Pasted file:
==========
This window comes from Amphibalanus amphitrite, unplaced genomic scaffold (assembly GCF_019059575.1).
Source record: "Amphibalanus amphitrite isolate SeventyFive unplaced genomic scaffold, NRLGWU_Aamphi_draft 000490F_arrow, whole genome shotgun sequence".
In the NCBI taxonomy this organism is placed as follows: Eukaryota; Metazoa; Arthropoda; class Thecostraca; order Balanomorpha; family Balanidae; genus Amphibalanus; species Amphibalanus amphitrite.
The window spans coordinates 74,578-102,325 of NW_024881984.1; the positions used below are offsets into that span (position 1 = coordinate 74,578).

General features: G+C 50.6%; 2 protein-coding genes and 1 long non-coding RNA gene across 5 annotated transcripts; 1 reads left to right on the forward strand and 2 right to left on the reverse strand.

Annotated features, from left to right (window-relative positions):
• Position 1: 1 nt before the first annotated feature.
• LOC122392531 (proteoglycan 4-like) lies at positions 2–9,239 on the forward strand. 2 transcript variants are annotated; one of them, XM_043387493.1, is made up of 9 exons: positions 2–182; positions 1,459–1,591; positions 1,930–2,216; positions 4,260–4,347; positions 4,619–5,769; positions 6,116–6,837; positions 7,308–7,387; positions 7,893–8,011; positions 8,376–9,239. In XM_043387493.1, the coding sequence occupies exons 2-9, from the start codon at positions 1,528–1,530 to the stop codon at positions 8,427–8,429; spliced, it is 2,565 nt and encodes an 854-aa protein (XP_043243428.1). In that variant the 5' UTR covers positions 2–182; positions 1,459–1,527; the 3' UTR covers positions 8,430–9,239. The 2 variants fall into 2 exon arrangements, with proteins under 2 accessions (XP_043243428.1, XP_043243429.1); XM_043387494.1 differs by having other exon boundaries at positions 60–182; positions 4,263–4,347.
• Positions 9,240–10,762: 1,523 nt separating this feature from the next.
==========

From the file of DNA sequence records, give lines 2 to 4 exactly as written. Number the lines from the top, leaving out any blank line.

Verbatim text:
Source record: "Amphibalanus amphitrite isolate SeventyFive unplaced genomic scaffold, NRLGWU_Aamphi_draft 000490F_arrow, whole genome shotgun sequence".
In the NCBI taxonomy this organism is placed as follows: Eukaryota; Metazoa; Arthropoda; class Thecostraca; order Balanomorpha; family Balanidae; genus Amphibalanus; species Amphibalanus amphitrite.
The window spans coordinates 74,578-102,325 of NW_024881984.1; the positions used below are offsets into that span (position 1 = coordinate 74,578).